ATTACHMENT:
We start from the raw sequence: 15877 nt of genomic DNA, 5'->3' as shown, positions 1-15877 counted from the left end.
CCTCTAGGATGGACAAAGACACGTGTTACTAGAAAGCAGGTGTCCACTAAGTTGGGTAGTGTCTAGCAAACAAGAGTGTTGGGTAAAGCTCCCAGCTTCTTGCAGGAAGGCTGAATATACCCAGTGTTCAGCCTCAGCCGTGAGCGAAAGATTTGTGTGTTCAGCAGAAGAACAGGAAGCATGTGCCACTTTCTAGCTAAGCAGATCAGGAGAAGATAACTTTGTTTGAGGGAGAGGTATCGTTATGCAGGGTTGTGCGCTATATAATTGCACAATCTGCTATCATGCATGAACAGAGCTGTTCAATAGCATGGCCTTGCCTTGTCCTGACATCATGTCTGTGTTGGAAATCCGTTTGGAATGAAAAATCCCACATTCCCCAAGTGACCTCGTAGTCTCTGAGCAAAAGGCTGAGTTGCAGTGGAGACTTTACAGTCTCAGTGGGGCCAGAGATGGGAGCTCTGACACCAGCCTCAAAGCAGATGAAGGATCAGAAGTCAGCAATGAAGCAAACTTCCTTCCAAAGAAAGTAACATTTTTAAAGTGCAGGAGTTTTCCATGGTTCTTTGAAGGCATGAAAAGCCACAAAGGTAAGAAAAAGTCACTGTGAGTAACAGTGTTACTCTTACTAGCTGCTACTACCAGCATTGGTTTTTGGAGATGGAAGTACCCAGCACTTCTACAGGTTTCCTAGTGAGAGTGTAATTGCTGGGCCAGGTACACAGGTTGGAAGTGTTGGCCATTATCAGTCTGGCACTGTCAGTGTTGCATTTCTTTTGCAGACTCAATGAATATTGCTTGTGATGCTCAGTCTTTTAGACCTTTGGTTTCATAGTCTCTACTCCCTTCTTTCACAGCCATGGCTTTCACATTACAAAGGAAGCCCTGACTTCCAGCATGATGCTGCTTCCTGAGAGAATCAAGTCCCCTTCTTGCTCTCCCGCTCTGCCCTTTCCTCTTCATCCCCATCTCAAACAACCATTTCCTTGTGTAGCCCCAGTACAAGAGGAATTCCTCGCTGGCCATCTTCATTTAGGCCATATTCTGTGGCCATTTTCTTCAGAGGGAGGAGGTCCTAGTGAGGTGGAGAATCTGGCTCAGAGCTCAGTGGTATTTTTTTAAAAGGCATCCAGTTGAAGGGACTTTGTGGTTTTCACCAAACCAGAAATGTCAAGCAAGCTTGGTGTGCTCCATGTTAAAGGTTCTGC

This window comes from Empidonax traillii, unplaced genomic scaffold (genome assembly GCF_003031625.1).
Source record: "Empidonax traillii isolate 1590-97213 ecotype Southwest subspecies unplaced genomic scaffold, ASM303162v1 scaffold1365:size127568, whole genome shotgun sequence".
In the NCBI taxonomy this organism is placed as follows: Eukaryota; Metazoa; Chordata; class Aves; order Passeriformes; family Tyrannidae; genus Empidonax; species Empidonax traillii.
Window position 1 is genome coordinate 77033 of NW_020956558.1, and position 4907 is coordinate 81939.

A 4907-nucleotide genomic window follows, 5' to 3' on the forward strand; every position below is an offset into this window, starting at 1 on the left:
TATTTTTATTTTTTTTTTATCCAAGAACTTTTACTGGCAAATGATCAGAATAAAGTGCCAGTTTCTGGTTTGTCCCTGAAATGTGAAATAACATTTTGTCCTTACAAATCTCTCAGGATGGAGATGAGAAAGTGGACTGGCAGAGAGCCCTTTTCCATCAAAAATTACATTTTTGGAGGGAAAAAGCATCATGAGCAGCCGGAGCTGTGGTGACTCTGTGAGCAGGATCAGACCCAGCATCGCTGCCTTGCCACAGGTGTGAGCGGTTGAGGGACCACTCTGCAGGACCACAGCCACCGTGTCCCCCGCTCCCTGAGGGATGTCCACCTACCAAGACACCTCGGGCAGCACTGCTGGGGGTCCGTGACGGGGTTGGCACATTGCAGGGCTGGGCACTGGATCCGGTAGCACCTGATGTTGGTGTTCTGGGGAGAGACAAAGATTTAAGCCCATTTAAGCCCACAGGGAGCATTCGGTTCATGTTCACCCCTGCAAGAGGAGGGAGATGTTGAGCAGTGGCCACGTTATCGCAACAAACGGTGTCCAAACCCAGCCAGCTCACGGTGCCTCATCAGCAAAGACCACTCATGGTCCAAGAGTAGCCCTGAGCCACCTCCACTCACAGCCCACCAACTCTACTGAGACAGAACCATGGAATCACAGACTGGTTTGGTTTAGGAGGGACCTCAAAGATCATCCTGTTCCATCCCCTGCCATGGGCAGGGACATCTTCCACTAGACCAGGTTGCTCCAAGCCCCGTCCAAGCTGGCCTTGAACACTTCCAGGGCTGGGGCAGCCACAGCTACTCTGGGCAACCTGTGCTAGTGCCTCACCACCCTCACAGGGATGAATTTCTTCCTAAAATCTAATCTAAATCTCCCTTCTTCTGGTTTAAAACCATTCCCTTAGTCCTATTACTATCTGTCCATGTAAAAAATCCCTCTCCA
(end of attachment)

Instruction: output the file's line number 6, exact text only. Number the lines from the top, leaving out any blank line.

Window position 1 is genome coordinate 77033 of NW_020956558.1, and position 4907 is coordinate 81939.